Philip Owen, former mayor of Vancouver, dead at age 88

Oct 1 2021, 1:12 pm

Former Vancouver mayor Philip Owen passed away Thursday night at the age of 88 from complications related to Parkinson’s disease.

He was an active member of Vancouver’s municipal political scene for a quarter century, starting with his role as a Vancouver Park Board commissioner in 1978, and then a city councillor starting in 1986, until he was elected as mayor in 1993.

Owen went on to hold the mayoral seat for a total of three terms, until his retirement from municipal politics in 2002. His party affiliations were with the Non-Partisan Association.

As a city councillor and then mayor, he oversaw downtown Vancouver’s post-Expo urban growth, when the city centre’s residential population doubled from the redevelopments of the old World’s Fair lands, the Yaletown neighbourhood, and the Coal Harbour industrial and railyard waterfront.

He also championed the establishment of the Four Pillars Drug Strategy — a multi-faceted strategy that approaches the city’s drug addiction issues with prevention, treatment, enforcement, and harm reduction. This eventually led to the 2003 establishment of Downtown Eastside’s Insite, the first supervised injection site in North America.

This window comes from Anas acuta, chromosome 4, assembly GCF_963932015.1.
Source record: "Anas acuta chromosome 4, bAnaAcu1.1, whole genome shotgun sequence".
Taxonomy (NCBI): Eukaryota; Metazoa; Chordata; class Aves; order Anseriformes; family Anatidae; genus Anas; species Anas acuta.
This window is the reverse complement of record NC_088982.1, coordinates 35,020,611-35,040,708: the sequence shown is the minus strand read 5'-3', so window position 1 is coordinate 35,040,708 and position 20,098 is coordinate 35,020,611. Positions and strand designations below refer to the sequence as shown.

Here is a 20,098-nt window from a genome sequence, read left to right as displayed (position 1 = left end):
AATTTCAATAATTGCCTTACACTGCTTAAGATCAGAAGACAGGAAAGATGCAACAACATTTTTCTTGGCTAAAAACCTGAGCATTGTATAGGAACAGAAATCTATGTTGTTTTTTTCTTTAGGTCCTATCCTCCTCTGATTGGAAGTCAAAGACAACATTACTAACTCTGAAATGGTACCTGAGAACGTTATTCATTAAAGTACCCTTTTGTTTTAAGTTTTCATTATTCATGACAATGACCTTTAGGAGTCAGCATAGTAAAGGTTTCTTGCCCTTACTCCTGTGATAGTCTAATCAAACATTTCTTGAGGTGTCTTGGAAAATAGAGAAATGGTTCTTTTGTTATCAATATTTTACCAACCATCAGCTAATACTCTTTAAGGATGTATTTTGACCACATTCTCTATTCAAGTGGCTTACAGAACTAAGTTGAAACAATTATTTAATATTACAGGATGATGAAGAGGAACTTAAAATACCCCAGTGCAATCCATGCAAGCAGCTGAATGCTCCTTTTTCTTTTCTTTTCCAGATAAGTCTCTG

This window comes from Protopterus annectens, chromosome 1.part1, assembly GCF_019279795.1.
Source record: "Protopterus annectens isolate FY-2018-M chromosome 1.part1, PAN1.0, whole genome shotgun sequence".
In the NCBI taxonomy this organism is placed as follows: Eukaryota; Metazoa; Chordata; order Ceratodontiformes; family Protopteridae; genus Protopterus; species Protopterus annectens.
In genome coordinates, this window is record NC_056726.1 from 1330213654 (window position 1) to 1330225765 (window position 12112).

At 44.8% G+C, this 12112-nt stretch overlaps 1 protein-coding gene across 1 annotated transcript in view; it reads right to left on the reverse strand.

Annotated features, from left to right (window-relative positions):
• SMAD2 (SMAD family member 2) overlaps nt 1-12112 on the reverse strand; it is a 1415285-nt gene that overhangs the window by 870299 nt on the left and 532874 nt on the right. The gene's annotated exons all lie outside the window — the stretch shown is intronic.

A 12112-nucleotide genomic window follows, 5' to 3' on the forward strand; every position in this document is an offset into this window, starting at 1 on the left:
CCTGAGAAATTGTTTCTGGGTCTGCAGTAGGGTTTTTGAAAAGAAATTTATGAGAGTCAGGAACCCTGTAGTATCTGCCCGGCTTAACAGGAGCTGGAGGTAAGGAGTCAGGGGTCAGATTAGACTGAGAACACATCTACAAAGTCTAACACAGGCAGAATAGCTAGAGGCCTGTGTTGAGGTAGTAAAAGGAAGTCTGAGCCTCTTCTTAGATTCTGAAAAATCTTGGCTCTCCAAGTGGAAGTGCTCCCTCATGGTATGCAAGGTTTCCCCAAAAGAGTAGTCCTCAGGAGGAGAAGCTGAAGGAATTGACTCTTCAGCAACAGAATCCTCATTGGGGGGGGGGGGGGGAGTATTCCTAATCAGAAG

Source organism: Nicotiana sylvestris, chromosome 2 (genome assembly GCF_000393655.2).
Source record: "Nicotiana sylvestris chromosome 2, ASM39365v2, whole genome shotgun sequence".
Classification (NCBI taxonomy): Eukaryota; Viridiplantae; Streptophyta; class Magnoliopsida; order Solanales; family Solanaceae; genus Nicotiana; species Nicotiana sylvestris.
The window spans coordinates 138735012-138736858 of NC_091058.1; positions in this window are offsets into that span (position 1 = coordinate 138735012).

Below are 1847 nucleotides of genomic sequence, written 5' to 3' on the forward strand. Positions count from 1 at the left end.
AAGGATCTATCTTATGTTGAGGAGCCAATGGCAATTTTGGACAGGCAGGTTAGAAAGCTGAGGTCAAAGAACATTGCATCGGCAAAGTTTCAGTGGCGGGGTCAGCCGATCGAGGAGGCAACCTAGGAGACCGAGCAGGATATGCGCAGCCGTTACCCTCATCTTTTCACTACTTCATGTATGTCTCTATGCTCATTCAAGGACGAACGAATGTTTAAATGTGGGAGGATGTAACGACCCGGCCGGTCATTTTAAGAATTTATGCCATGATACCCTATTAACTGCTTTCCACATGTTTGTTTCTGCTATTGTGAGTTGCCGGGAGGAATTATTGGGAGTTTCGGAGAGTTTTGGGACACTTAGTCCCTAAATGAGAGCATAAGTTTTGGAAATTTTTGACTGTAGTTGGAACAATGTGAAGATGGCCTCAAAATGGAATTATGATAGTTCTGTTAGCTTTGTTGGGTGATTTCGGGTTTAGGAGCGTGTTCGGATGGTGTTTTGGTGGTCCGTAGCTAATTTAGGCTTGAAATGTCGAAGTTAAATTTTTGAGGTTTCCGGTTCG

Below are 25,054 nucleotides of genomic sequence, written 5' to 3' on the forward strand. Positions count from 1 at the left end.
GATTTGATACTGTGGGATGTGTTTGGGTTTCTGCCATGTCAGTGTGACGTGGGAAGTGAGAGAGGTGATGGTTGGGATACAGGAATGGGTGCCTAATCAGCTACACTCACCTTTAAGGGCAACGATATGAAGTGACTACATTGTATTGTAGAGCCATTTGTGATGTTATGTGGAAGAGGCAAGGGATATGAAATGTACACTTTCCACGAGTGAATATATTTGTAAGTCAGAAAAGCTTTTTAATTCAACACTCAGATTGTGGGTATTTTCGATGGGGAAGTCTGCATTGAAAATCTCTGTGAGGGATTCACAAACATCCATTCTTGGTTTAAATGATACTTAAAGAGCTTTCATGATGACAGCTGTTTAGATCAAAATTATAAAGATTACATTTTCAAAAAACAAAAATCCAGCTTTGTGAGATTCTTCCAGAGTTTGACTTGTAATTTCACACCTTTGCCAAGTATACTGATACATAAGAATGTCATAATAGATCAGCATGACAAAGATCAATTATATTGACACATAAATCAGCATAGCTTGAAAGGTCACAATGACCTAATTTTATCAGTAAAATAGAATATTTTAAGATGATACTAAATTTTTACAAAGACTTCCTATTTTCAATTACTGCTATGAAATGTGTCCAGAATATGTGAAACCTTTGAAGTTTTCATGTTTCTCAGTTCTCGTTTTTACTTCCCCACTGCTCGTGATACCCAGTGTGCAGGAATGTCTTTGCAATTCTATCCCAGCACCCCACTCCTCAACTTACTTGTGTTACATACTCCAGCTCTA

“I would like to offer my sincere condolences to the family and friends of former Vancouver Mayor Philip Owen on behalf of Vancouver City Council, the City of Vancouver, and the entire community,” said Vancouver mayor Kennedy Stewart in a statement.

“A gentle and decent man, Philip Owen’s time as mayor will be remembered for his courage and foresight. His work on the Four Pillars approach led to the establishment of North America’s first supervised injection site and helped save thousands of lives. Though a challenging idea at the time, Mayor Owen learned from talking with those living with addiction that harm reduction was the only way to address the overdose crisis of the mid-1990s and early 2000s.”

Owen also served on numerous business and community boards, including boards for the Vancouver International Airport, Downtown Vancouver Business Improvement Association, and Vancouver Art Gallery.

In 2008, Owen was named a member of the Order of Canada, the highest civilian honour in the country.

“As a family we have always been proud of our father,” said Christian Owen in a statement. “He loved this city, every part of it, and you could see this in how he found the right balance, even when it came to the toughest issues. He was a gentleman and a devoted Vancouverite, right to the end.”

Kenneth ChanKenneth Chan

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